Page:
Optic Cable Jacket used to identify cable type

Optic Cable Jacket is a vital part for any Fibre Optic Cable.

Optic cable jackets are used in almost every communications project. No matter whether it is a Base Station with wireless backhaul or a DAS installation, fibre optic cable jackets are used in that particular network for sure.

A general understanding of fibre optic cable jackets and different available types will help you select the right product for your project.    

Optic cable jacket colours

Fibre Optic cable jacket colours on patch leads are the easiest way to find out which type of cable you have at hand.

The colour yellow, for instance, identifies a single-mode cable; whereas, an orange coloured cable means it is for multimode purposes.

Although this might seem quite easy at first glance, the emergence of 10-Gigabit Ethernet and 50-micron, laser-optimised multimode cable technologies changed the entire scenario.

This gave birth to the need for differentiating new grades of optic cables from the older ones.

Yellow Optic Cable

Another Fibre Optic Jacket colour

In this perspective, a new fibre optic cable jacket colour was introduced by Lucent Technologies.

The main aim was to set its new 10Gb/s laser-optimized 50-micron optical fibre cable apart from older 50 and 62.5- micron multimode fibre cabling, which is also known as orange.

Orange Optic Cable

If you think that the identification problem is solved at this stage, then you are completely wrong. Other competitors were also quick to adopt Lucent’s aqua jacket concept.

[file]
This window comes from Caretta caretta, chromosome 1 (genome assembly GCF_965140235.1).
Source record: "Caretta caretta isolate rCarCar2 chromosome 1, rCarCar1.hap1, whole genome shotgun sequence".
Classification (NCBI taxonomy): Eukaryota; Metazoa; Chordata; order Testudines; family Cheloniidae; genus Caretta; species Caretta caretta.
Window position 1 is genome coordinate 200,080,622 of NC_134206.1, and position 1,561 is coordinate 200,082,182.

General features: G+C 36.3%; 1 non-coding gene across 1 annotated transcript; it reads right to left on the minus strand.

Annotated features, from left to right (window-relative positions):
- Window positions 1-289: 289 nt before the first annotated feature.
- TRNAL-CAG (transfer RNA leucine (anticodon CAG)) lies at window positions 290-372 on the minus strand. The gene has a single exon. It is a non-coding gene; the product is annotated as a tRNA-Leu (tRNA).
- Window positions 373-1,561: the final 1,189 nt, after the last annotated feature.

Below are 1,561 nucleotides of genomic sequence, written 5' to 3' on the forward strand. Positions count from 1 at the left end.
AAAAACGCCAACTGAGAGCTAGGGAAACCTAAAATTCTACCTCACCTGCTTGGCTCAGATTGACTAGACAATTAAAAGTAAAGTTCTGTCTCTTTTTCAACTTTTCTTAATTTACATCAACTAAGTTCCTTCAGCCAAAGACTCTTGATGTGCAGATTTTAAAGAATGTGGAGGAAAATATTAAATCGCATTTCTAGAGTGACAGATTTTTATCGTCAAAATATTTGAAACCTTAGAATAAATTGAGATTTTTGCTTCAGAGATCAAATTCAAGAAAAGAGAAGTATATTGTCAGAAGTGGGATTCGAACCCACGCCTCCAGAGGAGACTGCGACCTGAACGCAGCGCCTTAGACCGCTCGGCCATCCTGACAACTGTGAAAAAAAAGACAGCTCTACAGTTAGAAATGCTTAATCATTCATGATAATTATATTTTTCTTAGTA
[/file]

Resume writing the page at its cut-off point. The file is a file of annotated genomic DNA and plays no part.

Unfortunately, not every manufacturer transitioned to this particular colour-identification system.

For this exact reason, aqua is also being used for 50-micron fibre cabling that is entirely different from TIA standards, when it comes to distance capabilities and performance.

Simply, aqua-coloured jacket can’t distinguish the exact performance of your optic cable.

There are, however, still some ways to know what you are dealing with.

Aqua Optic Cable

What about Standards?

The TIA-598-C standard indicates that coloured-jacket cables are built solely for intra-building applications; while some optic cable jacket colours specify the varying degrees of fire resistance.

There are no outdoor cables in the TIA-598-C colour standard. This is because most of the cables used outside come with a black carbon component in their jackets, to protect them from harsh elements and solar radiation.

TIA-598-C covers the jacket-color standards which apply to optic cables with only a single type of fibre.

An optic cable containing more than one type of fibre cannot be distinguished through colours alone.

In this case, it is a must to have printed identification on the jacket for necessary identification.  


In order to ensure that you are buying the right product, you need to know a few basics and have done some research. 

This is the best way to make sure that you have the right fibre optic cable to get the job done!

If you have any queries, you can always contact FibreSales.